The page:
Like most every other business and agency today, the NLRB is staying on top of social media.  Today, the Board’s acting general counsel issued a summary memo describing recent Board cases dealing with employee postings on Facebook and Twitter, as well as employers’ social media policies.  A copy of the summary is attached here.

The Board’s take on social media comes through clearly:  The current Board is aggressively positioning to find employee social media communications to be protected concerted activity.  The Board makes little distinction as to whether those communications occurred in a traditional way, such as a rally or speech, or through social media vehicles like a tweet or Facebook post.  (See Memo, page 4, relying on definition of concerted activity established in Meyers cases from 1984).

Similarly, the Board has repeatedly criticized employer policies that attempt to curtail what might be considered protected employee speech.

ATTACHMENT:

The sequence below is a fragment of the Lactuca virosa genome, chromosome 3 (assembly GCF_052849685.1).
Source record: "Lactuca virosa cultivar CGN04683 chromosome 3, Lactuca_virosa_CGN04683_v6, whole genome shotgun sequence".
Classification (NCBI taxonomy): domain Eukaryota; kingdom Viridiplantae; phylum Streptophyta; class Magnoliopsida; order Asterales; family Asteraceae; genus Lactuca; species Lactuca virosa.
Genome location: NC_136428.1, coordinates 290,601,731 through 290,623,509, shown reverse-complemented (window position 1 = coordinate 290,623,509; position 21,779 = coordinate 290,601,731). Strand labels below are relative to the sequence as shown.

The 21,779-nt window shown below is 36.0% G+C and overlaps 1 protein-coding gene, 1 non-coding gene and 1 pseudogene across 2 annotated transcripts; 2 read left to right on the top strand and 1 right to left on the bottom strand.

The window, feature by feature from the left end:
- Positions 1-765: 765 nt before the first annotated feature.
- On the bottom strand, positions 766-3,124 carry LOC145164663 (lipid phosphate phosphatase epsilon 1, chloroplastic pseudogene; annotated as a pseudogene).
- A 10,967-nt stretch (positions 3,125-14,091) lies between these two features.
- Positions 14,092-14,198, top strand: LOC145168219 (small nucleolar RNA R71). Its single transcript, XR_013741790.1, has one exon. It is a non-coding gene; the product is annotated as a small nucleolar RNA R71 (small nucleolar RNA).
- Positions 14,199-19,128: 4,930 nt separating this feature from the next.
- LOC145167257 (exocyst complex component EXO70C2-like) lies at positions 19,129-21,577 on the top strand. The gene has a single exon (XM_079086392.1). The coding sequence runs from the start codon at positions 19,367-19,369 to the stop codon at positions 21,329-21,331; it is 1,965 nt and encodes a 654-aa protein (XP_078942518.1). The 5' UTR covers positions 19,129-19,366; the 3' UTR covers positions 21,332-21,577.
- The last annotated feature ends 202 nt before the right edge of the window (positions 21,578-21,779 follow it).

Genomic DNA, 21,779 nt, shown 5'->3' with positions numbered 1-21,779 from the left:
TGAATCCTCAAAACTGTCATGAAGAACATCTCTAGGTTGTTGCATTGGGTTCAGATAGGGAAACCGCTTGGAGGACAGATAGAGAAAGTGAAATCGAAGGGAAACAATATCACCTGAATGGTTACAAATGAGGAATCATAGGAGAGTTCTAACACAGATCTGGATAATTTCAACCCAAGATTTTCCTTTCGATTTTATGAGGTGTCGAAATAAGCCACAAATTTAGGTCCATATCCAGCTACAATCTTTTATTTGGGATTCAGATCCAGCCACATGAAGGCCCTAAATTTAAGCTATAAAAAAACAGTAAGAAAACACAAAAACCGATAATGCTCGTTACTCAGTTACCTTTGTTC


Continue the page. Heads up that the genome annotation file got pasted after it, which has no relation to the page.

The summary shows that Board is, however, willing to draw a line.  In determining that a news reporter’s offensive tweets, critical of a local TV station, were not protected, the Board’s summary memo explains: 

His conduct was not protected and concerted: it did not relate to the terms and conditions of his employment or seek to involve other employees in issues related to employment.

There is no question that social media activity in the context of labor relations remains a hot button issue for the Board.  It appears to be a matter of applying old rules and interpretations to new forms of technology.  Thus, electronic communication policies that are too broad in their prohibitions will be challenged by the Board.  Similarly, the Board will closely scrutinize employment decisions based on tweets and Facebook posts.